Month 5: Understanding sleep routines

Month 5: Understanding sleep routines

As their alert time becomes longer, Your Child will enjoy spending time playing with the surroundings, and you may start thinking about establishing sleep routines.

How are you and your baby
After discovering their hands, your baby will be grabbing everything within reach, and they may try to reach for their toes when lying down on their back. The ability to grab is a big development; It shows that they are becoming self-aware and learning about their body parts, and specifically, they are developing hand-eye coordination.

In terms of play and social skills, Your Child is now less easily startled by big sounds, may enjoy musical toys, and may like different motion activities, such as swinging, rocking, bouncing, or even dancing.

As your baby spends less time sleeping and more time practicing crucial life skills, it may be harder to spot cues like hunger or tiredness. You may want to observe your child’s changing behaviors more closely to understand changes in their sleep cycles so you can adjust their routines accordingly.

What is a baby’s sleep cycle
A sleep cycle consists of two main stages of sleep called Non-REM sleep and REM sleep. A cycle starts when the baby falls asleep, enters Non-REM sleep, which consists of light and deep sleep, and then moves on to deep REM sleep where dreams can happen. A typical cycle for an adult is 90 minutes, while babies as young as 5 months old have 50-60 minutes.

Typically, young babies may move around and grunt during the early stage of Non-REM sleep, but once they settle into the deep sleep stage, they become still. During any periods of REM sleep or when transitioning from one cycle to the next, they may awaken. Babies spend 50% of their sleep in the REM cycle, whereas adults spend only 20% — this is why Your Child may wake up more often during expected long night sleep.

Generally, babies this age require about 15 hours of sleep a day in total, with night sleep of about 10-12 hours and 2 or 3 naps during the day.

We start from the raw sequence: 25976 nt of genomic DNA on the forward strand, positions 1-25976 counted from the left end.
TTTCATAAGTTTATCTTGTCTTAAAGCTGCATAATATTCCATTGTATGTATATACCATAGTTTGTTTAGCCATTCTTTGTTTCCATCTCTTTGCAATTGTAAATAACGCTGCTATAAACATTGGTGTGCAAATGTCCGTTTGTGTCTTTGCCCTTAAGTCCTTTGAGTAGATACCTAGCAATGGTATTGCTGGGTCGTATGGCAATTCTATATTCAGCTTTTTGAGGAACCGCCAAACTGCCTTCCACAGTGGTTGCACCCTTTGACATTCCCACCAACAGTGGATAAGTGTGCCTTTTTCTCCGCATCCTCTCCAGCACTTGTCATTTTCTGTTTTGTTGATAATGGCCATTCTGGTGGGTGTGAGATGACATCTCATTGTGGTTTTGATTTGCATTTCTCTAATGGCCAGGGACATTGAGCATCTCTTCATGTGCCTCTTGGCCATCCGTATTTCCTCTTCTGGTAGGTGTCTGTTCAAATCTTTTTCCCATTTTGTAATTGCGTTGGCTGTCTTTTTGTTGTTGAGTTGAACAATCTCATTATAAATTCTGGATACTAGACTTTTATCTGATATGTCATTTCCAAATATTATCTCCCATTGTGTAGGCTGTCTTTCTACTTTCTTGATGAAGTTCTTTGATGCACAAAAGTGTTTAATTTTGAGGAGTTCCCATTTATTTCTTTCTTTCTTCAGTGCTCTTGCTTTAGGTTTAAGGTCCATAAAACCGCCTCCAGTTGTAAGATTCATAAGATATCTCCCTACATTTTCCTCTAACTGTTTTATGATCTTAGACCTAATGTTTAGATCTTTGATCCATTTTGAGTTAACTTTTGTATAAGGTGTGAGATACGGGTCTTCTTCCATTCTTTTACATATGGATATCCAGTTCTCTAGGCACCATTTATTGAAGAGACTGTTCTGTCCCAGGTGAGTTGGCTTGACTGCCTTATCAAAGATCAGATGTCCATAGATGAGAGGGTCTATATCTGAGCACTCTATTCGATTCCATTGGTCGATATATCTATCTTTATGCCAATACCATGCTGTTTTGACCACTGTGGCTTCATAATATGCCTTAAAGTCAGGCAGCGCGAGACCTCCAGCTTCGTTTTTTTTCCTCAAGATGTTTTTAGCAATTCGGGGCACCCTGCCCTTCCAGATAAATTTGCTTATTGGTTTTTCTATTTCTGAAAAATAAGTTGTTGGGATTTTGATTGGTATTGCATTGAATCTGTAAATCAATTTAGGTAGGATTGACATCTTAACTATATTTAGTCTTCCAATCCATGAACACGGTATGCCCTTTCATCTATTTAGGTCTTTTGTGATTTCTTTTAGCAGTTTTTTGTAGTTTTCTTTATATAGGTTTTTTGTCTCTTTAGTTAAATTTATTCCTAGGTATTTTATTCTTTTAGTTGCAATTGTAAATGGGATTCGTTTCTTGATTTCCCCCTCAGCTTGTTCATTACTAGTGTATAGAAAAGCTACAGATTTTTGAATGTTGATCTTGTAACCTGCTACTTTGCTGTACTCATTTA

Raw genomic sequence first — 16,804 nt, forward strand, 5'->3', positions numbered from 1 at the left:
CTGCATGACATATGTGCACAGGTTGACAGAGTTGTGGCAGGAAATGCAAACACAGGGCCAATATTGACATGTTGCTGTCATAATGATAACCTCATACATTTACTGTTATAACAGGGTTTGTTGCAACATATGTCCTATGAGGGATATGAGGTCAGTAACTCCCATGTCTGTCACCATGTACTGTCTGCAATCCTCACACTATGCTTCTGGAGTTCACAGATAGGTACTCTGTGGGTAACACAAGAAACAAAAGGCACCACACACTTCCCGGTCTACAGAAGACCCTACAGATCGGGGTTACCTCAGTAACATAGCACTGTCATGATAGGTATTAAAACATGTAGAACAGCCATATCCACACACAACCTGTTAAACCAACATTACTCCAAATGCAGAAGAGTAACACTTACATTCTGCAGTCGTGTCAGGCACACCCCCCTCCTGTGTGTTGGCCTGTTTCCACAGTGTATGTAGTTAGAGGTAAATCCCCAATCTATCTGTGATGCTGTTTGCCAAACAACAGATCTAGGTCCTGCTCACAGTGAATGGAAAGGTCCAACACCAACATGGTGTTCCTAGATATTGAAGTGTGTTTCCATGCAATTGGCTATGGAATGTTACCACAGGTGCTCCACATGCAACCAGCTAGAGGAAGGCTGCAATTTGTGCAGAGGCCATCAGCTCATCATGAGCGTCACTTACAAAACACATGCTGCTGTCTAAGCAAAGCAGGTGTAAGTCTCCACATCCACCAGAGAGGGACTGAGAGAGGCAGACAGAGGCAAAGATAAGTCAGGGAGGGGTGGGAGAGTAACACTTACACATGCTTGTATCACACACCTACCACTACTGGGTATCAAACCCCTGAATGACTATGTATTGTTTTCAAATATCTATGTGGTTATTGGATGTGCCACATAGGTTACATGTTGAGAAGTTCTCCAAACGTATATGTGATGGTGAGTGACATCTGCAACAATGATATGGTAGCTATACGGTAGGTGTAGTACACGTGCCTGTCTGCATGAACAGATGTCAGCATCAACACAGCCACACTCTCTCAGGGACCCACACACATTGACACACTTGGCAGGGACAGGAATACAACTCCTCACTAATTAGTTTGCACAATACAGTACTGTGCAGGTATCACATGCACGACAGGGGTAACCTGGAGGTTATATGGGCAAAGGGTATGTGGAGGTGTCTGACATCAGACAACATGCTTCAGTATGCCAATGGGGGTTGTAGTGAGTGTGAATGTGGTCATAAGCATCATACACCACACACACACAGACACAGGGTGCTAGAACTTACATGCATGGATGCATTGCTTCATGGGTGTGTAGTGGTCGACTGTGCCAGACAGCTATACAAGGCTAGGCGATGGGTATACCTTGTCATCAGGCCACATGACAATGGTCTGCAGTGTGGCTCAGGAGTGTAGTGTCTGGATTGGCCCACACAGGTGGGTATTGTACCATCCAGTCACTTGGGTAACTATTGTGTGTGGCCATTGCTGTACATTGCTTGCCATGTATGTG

Sleep is vital to Your Child’s healthy developments. During each stage of sleep, the body and brain go through necessary repairs and growth. At this age when Your Child’s urge to explore is so strong that they hardly settle down, it is necessary to have predictable routines to help your little one get adequate sleep.

How to establish sleep routines

Healthy sleep associations: Sleep associations refer to common factors that a baby depends on to fall asleep, such as sucking on breast or rocking. To establish healthy sleep habits, you can help your baby fall back to sleep — if awakened during the transition to the next cycle — by creating independent associations of night sleep, such as a dark environment and a boring but peaceful atmosphere before going to bed. So, when the baby wakes up, they see the same environment they fell asleep in and do not get scared.

Predictable bedtime routines: For children whose temperament makes it more challenging to settle down to sleep, having a bedtime routine can help. Knowing what to expect — finishing activities in the same order before sleep every day — helps prepare a calmer mental state.

Co-sleeping: If your child is not ready to be away from you, co-sleeping can be a great way to help your baby fall asleep without physically helping them. Knowing that you are there next to them gives them the security to fall back to sleep.

Why you should understand your child’s sleep cycles
Many new parents struggle to understand their baby’s sleep patterns, as these sleep patterns vary greatly and change over time. For example, some babies may not sleep without interruption at night for 5 hours, but some may sleep for more than 10 hours straight. Also, some babies may not have a mature sleep cycle (sleeping through the night) until 2 years old.

Moreover, as your baby gets older, the duration of their day naps may get shorter and combine into a longer nap, eventually reaching about 1 nap at around 3 years old. Out of sync day naps or unusual wake-up times can temporarily happen during this transition and can create confusion for new parents.

As your baby approaches the 6-month mark, Your Child will be going through many big changes like separation anxiety, which can also disrupt Your Child’s sleep patterns.

So, many new parents, especially sleep-deprived or depressed parents, may be tempted to try the so-called sleep training, which involves letting the baby cry until they sleep at night in an attempt to make their baby sleep longer. However, letting children cry for prolonged periods creates toxic stress, which may interfere with the necessary growth and repair mechanisms during sleep. Moreover, children only learn self-soothing and necessary emotional regulation skills from you when you are attentive to their needs, and not from neglect.

Lastly, environmental factors such as light and sound and genetic factors can play a role in a baby’s ability to settle to sleep and the length of sleep. This is why it may make sense to observe Your Child closely and respond to their unique needs, instead of benchmarking their expected sleep cycle to those of other children and stressing everyone involved.

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